Brave Enough to take the Blame

imagesSome lead with integrity – like all good leaders, they take the blame when things fall apart. There’s no winching distractions and sacrifice of scapegoats. In times of old, wars were fought with the leaders leading in the front. They were true warriors. They took the first blow. In modern leadership, the leader leads from the rear. No wonder they coined the term “Rear Admiral”. The lesser mortals were left to die while leaders hide in bunkers and protected by layers of secret police and armour. Can you respect such leadership?

When Greece voted όχι “NO” in the referendum, it was a sweet “yes” to democracy to the Greeks. In fact the echoes of όχι really sounded “delicious” in Japanese. It was a sweet and delicious moment. The financial fallout may not sound so sweet, but the consolation is that there is a sweet sense of satisfaction to be released from the tyranny of the Troika. Sometimes ideology prevails. Money is not everything.

The vote against the Troika was a victory for the Syriza party. It should have brought cheers to the hardline Finance Minister Yanis Varoufakis. Instead, he took an unexpected decision and resigned. Here’s what he wrote in his blog (posted on July 6, 2015 by yanisv),

Minister No More!

The referendum of 5th July will stay in history as a unique moment when a small European nation rose up against debt-bondage.

Like all struggles for democratic rights, so too this historic rejection of the Eurogroup’s 25th June ultimatum comes with a large price tag attached. It is, therefore, essential that the great capital bestowed upon our government by the splendid NO vote be invested immediately into a YES to a proper resolution – to an agreement that involves debt restructuring, less austerity, redistribution in favour of the needy, and real reforms.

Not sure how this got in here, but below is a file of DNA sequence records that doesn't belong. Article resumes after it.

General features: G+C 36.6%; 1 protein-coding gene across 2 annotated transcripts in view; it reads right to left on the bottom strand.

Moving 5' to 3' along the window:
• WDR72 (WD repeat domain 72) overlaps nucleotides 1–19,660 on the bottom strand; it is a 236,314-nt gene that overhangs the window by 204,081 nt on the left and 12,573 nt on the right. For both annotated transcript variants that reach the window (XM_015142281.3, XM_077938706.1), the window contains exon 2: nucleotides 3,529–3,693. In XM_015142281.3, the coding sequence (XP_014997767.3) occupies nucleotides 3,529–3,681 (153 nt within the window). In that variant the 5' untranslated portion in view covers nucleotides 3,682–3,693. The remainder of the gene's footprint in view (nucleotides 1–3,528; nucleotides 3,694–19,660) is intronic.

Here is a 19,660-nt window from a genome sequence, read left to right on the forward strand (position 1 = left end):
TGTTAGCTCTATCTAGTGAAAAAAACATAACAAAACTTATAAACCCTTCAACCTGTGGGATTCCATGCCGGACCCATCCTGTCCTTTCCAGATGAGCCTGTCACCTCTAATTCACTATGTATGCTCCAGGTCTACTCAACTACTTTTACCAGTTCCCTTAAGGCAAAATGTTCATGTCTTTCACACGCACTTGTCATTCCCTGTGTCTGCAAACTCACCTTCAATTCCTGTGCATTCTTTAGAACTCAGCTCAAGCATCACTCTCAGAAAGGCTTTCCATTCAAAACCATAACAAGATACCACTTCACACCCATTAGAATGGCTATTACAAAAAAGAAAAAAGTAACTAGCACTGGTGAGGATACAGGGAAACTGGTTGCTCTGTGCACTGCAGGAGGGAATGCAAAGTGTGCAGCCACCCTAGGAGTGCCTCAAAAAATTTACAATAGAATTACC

Soon after the announcement of the referendum results, I was made aware of a certain preference by some Eurogroup participants, and assorted ‘partners’, for my… ‘absence’ from its meetings; an idea that the Prime Minister judged to be potentially helpful to him in reaching an agreement. For this reason I am leaving the Ministry of Finance today.

I consider it my duty to help Alexis Tsipras exploit, as he sees fit, the capital that the Greek people granted us through yesterday’s referendum.

And I shall wear the creditors’ loathing with pride.

We of the Left know how to act collectively with no care for the privileges of office. I shall support fully Prime Minister Tsipras, the new Minister of Finance, and our government.

The superhuman effort to honour the brave people of Greece, and the famous OXI (NO) that they granted to democrats the world over, is just beginning.

Yanis Varoufakis took the hit. Was that a voluntary decision or one of political expediency, no one knows for sure. But he showed some mettle so lacking in leaders today.

Matthew 15:14
Let them alone: they be blind leaders of the blind. And if the blind lead the blind, both shall fall into the ditch.


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